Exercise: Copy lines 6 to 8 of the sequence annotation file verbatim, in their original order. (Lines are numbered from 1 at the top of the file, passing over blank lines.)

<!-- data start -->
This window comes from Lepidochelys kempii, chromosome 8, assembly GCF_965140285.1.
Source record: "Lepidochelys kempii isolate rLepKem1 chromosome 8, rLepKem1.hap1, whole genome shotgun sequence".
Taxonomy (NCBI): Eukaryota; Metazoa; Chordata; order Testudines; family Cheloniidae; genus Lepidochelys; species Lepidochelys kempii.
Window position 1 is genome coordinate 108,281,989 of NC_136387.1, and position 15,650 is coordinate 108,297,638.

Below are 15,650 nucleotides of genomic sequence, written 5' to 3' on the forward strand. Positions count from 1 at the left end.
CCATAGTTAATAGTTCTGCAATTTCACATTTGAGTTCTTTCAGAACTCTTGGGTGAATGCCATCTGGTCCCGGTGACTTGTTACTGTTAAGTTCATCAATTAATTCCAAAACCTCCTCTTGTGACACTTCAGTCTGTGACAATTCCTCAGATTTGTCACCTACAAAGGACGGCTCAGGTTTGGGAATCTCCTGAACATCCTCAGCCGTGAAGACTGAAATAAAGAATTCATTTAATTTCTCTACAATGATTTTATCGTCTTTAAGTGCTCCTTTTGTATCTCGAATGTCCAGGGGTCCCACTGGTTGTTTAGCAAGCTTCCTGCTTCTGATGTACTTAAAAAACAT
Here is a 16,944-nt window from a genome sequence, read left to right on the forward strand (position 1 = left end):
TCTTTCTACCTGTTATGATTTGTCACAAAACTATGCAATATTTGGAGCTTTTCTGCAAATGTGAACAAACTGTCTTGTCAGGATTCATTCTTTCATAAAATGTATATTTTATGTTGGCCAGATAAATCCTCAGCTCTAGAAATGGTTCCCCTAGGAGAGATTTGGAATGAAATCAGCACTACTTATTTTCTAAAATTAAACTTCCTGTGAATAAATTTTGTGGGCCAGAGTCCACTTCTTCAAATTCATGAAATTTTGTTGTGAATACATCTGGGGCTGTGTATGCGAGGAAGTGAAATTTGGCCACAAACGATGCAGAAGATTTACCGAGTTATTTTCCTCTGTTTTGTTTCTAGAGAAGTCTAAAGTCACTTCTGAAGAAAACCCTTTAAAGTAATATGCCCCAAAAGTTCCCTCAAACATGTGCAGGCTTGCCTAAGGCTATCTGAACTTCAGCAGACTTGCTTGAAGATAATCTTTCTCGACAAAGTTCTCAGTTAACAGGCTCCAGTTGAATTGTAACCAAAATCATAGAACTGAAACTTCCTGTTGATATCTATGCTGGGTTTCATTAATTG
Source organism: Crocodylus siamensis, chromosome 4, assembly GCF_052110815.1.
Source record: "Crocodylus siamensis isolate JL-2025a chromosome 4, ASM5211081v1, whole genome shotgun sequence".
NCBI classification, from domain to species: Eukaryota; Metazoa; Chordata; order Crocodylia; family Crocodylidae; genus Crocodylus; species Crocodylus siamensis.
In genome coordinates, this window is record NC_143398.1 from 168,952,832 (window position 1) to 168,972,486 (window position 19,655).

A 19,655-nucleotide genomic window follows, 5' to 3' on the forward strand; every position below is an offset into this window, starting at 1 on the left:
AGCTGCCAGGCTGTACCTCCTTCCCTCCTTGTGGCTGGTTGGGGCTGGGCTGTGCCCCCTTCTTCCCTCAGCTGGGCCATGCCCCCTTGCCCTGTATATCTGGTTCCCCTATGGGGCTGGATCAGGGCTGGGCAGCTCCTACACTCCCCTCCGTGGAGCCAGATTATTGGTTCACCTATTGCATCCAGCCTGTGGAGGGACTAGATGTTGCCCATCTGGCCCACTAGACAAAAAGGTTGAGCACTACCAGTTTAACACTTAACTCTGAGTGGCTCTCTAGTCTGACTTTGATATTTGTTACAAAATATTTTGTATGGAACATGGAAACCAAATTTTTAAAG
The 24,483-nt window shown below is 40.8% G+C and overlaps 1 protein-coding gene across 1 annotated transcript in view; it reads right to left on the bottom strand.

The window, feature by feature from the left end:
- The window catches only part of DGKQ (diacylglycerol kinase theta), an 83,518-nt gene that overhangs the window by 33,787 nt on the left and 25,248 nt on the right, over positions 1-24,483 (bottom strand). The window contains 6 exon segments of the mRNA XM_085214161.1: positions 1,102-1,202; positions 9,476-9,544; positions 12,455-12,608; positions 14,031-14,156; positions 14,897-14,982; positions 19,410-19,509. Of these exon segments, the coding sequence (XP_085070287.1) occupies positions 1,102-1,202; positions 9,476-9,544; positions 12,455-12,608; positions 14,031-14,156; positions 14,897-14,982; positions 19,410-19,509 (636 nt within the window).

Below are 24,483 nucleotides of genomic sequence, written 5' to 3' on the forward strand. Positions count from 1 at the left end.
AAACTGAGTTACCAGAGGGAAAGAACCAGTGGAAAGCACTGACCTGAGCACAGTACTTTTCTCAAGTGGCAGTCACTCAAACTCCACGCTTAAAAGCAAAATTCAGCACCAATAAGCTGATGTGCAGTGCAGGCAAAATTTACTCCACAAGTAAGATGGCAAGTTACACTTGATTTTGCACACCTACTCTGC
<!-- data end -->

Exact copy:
CCATAGTTAATAGTTCTGCAATTTCACATTTGAGTTCTTTCAGAACTCTTGGGTGAATGCCATCTGGTCCCGGTGACTTGTTACTGTTAAGTTCATCAATTAATTCCAAAACCTCCTCTTGTGACACTTCAGTCTGTGACAATTCCTCAGATTTGTCACCTACAAAGGACGGCTCAGGTTTGGGAATCTCCTGAACATCCTCAGCCGTGAAGACTGAAATAAAGAATTCATTTAATTTCTCTACAATGATTTTATCGTCTTTAAGTGCTCCTTTTGTATCTCGAATGTCCAGGGGTCCCACTGGTTGTTTAGCAAGCTTCCTGCTTCTGATGTACTTAAAAAACAT
Here is a 16,944-nt window from a genome sequence, read left to right on the forward strand (position 1 = left end):
TCTTTCTACCTGTTATGATTTGTCACAAAACTATGCAATATTTGGAGCTTTTCTGCAAATGTGAACAAACTGTCTTGTCAGGATTCATTCTTTCATAAAATGTATATTTTATGTTGGCCAGATAAATCCTCAGCTCTAGAAATGGTTCCCCTAGGAGAGATTTGGAATGAAATCAGCACTACTTATTTTCTAAAATTAAACTTCCTGTGAATAAATTTTGTGGGCCAGAGTCCACTTCTTCAAATTCATGAAATTTTGTTGTGAATACATCTGGGGCTGTGTATGCGAGGAAGTGAAATTTGGCCACAAACGATGCAGAAGATTTACCGAGTTATTTTCCTCTGTTTTGTTTCTAGAGAAGTCTAAAGTCACTTCTGAAGAAAACCCTTTAAAGTAATATGCCCCAAAAGTTCCCTCAAACATGTGCAGGCTTGCCTAAGGCTATCTGAACTTCAGCAGACTTGCTTGAAGATAATCTTTCTCGACAAAGTTCTCAGTTAACAGGCTCCAGTTGAATTGTAACCAAAATCATAGAACTGAAACTTCCTGTTGATATCTATGCTGGGTTTCATTAATTG